WHAT'S FOR THANKSGIVING DINNER?

Between American traditions and Lithuanian heritage

For some local advice, we invited Lindrė to join us – she was born and raised in Texas, Austin, in a second-generation immigrant family with strong Lithuanian traditions. Her grandparents ran away to the US because of the war and, even though they never returned to Lithuania, they have always cherished the traditions of their homeland.

Lindrė herself has first came to Lithuania for an exchange semester, and instantly felt like she belonged here, even though, as she jokes, it was shocking to see ketchup being put on every meal. Jokes aside, though, Lindrė loved the realness and honesty of Lithuanian people, so she decided to invite her friends for a Thanksgiving dinner the first year she arrived. By now, it has evolved into an annual tradition of eleven years and counting, a loving husband, and a successful Mexican restaurant in Vilnius.

In photo: Natural Luxury Apron and Thin Black Stripes Kitchen Towel

– Lindrė, what were your first impressions once you came to Lithuania?

– I instantly felt that I was in the right place, like I belonged here. I loved Lithuanian traditions and people, yet not everything has been easy. Lithuanians are very open and say everything that’s on their mind, which I appreciate a lot, but it took me some time to get used to. I remember receiving a negative comment from a stranger grandma on the street and felt like crying afterwards – she didn’t know me, so I couldn’t understand why did she feel entitled to criticize me? I’ve got accustomed to this now and it doesn’t bother me any more.

– Tell us more about your Thanksgiving traditions. Would you celebrate it with your family?

– Yes, we used to. My favorite task was tearing the bread for the stuffing. One year, my grandma figured she would help me and cut the bread into pieces the night before. So, I woke up the next morning, only to find out the bread has been cut, instead of torn, and my favorite task has been taken away from me. I got so upset and angry! (laugs) It’s worth mentioning that stuffing is not exactly being stuffed any more. It used to go inside the turkey, but in that case it takes hours for everything to cook through, the meat on the outside ends up dry, and all the nutrients disappear. So, now we cook the turkey and the stuffing separately. In addition, we always have cranberry sauce and gravy to go with the meat, as well as potatoes and a couple of pies – all together the dish count can go up as high as 12! That’s why I don’t like to use too many seasonings in them – when there’s so much of everything, I believe it’s best to keep other flavors pure and wholesome to avoid too many overwhelming tastes.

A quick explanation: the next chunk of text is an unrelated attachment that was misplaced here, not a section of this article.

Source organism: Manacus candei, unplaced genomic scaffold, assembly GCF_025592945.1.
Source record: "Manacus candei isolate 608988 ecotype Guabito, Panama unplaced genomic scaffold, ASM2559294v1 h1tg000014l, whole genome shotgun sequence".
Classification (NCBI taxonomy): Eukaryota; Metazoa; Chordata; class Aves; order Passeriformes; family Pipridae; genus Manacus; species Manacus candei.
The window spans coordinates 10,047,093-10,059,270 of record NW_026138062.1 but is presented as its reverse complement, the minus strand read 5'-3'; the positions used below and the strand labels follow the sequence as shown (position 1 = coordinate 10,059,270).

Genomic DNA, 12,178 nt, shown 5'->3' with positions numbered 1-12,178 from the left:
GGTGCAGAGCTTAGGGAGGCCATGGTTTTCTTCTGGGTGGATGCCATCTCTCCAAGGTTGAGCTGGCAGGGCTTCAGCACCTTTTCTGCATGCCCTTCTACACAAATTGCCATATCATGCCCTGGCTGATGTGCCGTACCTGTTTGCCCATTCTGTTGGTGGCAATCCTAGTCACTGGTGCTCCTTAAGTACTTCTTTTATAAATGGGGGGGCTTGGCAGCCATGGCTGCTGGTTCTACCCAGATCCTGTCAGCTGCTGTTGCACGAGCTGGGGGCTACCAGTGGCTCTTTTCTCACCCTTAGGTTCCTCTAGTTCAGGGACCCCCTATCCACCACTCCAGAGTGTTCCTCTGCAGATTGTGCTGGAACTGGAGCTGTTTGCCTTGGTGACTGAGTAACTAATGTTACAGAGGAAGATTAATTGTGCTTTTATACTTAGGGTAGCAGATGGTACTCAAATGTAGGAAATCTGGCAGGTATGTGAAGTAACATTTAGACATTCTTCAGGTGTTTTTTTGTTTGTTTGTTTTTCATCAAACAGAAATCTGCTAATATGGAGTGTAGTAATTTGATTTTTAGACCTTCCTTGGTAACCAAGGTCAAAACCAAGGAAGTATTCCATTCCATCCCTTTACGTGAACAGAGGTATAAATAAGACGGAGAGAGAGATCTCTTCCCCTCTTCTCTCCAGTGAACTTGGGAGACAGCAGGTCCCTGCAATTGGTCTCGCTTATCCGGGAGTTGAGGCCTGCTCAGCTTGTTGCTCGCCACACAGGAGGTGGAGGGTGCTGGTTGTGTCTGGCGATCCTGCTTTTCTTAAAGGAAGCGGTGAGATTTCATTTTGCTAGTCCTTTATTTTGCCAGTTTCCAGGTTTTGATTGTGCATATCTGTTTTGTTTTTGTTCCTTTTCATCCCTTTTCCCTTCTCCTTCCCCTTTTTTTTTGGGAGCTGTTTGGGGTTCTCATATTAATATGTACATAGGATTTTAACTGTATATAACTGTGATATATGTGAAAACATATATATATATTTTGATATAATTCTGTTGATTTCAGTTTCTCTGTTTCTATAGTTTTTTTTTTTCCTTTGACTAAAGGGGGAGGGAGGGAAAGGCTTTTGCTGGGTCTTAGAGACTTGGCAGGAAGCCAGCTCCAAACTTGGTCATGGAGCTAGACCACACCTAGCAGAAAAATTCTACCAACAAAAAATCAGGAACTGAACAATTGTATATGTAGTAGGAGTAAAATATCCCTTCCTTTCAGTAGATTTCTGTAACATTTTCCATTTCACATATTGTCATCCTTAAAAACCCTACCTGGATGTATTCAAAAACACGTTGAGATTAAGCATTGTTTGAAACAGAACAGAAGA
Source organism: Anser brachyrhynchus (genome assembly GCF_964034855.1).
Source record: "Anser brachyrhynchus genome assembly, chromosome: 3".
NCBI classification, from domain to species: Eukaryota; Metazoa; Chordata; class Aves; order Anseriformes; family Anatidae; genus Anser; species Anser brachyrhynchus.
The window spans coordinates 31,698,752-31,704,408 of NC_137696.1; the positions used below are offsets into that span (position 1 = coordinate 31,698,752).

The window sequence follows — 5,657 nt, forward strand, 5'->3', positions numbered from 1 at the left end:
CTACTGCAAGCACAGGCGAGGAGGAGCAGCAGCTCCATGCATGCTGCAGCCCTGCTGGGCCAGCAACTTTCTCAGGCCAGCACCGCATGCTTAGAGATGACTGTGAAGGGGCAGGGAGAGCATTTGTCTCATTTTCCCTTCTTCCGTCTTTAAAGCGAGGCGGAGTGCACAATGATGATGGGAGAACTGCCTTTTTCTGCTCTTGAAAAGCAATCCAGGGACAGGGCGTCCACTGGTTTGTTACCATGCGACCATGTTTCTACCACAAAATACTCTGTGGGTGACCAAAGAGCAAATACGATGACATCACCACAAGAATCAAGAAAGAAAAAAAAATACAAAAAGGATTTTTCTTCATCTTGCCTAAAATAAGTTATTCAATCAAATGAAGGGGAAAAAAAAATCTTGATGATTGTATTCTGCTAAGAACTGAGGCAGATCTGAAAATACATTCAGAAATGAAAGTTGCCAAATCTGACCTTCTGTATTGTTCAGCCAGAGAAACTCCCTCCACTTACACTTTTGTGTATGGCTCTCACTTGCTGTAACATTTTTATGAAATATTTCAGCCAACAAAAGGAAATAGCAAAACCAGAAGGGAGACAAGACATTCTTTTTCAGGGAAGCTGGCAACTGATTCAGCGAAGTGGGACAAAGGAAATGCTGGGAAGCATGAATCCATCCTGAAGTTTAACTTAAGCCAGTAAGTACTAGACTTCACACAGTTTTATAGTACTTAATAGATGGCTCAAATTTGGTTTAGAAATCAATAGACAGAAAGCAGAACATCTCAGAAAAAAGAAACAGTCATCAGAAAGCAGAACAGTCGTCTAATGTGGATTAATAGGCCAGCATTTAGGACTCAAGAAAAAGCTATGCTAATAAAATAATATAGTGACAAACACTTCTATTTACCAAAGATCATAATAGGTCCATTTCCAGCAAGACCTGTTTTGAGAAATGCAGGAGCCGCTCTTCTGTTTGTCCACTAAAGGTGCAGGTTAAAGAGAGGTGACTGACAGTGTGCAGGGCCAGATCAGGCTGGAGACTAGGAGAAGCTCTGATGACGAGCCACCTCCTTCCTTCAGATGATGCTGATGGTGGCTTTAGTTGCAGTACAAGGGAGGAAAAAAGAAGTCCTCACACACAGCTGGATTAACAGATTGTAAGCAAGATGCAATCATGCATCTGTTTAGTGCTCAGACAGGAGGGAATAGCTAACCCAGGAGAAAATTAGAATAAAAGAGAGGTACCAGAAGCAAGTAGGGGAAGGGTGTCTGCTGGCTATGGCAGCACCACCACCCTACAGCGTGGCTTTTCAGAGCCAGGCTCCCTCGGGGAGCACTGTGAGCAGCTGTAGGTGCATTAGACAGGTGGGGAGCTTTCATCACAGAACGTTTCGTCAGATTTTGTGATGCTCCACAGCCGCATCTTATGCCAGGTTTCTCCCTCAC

– Do you still celebrate Thanksgiving now that you live in Lithuania?

– Oh yes I do! My husband and I invite our friends over for Thanksgiving dinner, which I make the way I learnt during my childhood. Most of the friends have been a part of this tradition since my first year in Lithuania, by now they have learnt most of the recipes, so usually everyone picks a dish they’re making and we bring it all together on Thanksgiving, making it much easier to host.

Thanksgiving stuffing

What we’ll need:

      • - 500 gr bread, for toasting
      • - 100 gr chestnuts, boiled and peeled (can be replaced with walnuts)
      • - Celery stalks, one bunch with leaves, sliced &nbsp
      • - 4-6 twigs of thyme, rosemary, sage, lightly chopped
      • - 1 onion, finely diced
      • - 2 handfuls of fresh cranberries

Let’s get going:

        1. 1. Pan-fry onions in olive oil for a few minutes, until golden.
        2. 2. Add chopped celery and continue frying for a couple more minutes.
        3. 3. Add the herbs, pour over 100-150 ml water and bring to a boil. Reduce the heat, and simmer for 10 minutes. Take the herbs out of the pan.
        4. 4. Season with salt, add the butter, and stir well.
        5. 5. While the stuffing is cooling, lightly toast the bread in an oven for a couple of minutes. Take it out of the oven and tear into bite-size pieces. Pour the mixture from the pan over the bread and stir well. Add the cranberries, stir once again, and you’re done!

Mashed potatoes

What we’ll need:

            • - 2 kg potatoes, washed but not peeled
            • - 4 teaspoons salt
            • - 350 ml milk
            • - 100 ml double cream
            • - 1 head of garlic, cut in half
            • - 3 twigs of fresh rosemary
            • - 225 gr butter

Let’s get going:

              1. 1. Add the potatoes into a pot and cover with water. Add a small handful of salt. Boil for 25-35 minutes.
              2. 2. Once the potatoes are cooked, drain them and rinse with cold water to cool slightly. Peel the potatoes.
              3. 3. Heat the milk, double cream, garlic and rosemary in a saucepan. Allow about 5 minutes so that dairy gets infused with the flavors.
              4. 4. Mash the potatoes, adding milk and butter, until everything is smooth. Season with salt.

Sweet potatoes

What we’ll need:

                  • - Sweet potatoes, as many as you like
                  • - Salt, olive oil

Let’s get going:

                    1. 1. Cut sweet potatoes into long slices.
                    2. 2. Add them to a bowl, season with salt, and drizzle with olive oil. Mix well.
                    3. 3. Spread the potatoes on a baking sheet, and bake for 20-30 minutes in an oven heated to 200oC, until cooked.

Photos by Lina Juškė

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